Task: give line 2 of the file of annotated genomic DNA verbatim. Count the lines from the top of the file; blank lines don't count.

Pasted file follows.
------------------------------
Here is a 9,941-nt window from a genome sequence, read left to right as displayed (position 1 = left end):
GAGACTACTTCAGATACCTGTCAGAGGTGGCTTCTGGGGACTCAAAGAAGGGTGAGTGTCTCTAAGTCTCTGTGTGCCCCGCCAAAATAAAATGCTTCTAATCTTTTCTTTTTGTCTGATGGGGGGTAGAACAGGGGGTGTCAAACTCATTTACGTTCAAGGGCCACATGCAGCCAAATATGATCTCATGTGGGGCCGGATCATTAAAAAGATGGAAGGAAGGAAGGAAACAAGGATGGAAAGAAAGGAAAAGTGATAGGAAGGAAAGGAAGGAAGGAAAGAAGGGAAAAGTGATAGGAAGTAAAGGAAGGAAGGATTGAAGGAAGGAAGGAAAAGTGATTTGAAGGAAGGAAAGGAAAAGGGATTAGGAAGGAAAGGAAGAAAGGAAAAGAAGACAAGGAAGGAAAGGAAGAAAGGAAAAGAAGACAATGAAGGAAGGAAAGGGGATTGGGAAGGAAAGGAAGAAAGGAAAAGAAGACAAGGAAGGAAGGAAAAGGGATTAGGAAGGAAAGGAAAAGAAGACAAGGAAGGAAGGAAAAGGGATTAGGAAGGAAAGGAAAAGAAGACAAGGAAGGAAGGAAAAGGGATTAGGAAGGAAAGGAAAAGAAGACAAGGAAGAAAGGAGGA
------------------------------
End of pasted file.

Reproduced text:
GAGACTACTTCAGATACCTGTCAGAGGTGGCTTCTGGGGACTCAAAGAAGGGTGAGTGTCTCTAAGTCTCTGTGTGCCCCGCCAAAATAAAATGCTTCTAATCTTTTCTTTTTGTCTGATGGGGGGTAGAACAGGGGGTGTCAAACTCATTTACGTTCAAGGGCCACATGCAGCCAAATATGATCTCATGTGGGGCCGGATCATTAAAAAGATGGAAGGAAGGAAGGAAACAAGGATGGAAAGAAAGGAAAAGTGATAGGAAGGAAAGGAAGGAAGGAAAGAAGGGAAAAGTGATAGGAAGTAAAGGAAGGAAGGATTGAAGGAAGGAAGGAAAAGTGATTTGAAGGAAGGAAAGGAAAAGGGATTAGGAAGGAAAGGAAGAAAGGAAAAGAAGACAAGGAAGGAAAGGAAGAAAGGAAAAGAAGACAATGAAGGAAGGAAAGGGGATTGGGAAGGAAAGGAAGAAAGGAAAAGAAGACAAGGAAGGAAGGAAAAGGGATTAGGAAGGAAAGGAAAAGAAGACAAGGAAGGAAGGAAAAGGGATTAGGAAGGAAAGGAAAAGAAGACAAGGAAGGAAGGAAAAGGGATTAGGAAGGAAAGGAAAAGAAGACAAGGAAGAAAGGAGGA